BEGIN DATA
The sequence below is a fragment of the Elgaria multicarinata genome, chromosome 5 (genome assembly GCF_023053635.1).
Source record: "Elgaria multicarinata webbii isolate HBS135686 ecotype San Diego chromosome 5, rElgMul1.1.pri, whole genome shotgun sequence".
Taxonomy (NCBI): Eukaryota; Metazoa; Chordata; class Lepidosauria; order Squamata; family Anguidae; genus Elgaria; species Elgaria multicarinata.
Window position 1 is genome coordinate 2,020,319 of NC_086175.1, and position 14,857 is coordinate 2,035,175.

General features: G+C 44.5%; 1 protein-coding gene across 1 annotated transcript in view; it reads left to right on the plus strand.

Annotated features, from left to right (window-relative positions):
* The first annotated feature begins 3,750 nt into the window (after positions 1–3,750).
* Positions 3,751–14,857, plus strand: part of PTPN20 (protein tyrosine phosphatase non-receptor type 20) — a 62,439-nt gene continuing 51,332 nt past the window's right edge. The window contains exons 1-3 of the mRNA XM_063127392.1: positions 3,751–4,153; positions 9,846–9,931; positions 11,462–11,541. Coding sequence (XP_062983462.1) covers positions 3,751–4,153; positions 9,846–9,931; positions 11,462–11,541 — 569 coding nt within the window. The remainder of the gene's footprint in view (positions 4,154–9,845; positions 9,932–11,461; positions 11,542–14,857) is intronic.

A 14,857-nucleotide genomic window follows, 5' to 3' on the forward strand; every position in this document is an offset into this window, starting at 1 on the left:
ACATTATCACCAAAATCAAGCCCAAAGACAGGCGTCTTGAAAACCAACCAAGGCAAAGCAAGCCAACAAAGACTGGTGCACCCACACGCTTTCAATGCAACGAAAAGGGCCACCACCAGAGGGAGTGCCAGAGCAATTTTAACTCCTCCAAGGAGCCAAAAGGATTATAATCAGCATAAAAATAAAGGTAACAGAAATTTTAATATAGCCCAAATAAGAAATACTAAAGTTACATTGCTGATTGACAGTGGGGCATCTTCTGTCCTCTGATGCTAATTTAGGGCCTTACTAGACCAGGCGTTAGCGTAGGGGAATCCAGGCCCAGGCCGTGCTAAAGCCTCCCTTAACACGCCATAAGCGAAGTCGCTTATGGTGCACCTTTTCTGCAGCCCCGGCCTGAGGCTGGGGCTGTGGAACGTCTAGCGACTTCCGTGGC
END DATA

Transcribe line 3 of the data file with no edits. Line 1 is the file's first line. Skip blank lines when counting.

Taxonomy (NCBI): Eukaryota; Metazoa; Chordata; class Lepidosauria; order Squamata; family Anguidae; genus Elgaria; species Elgaria multicarinata.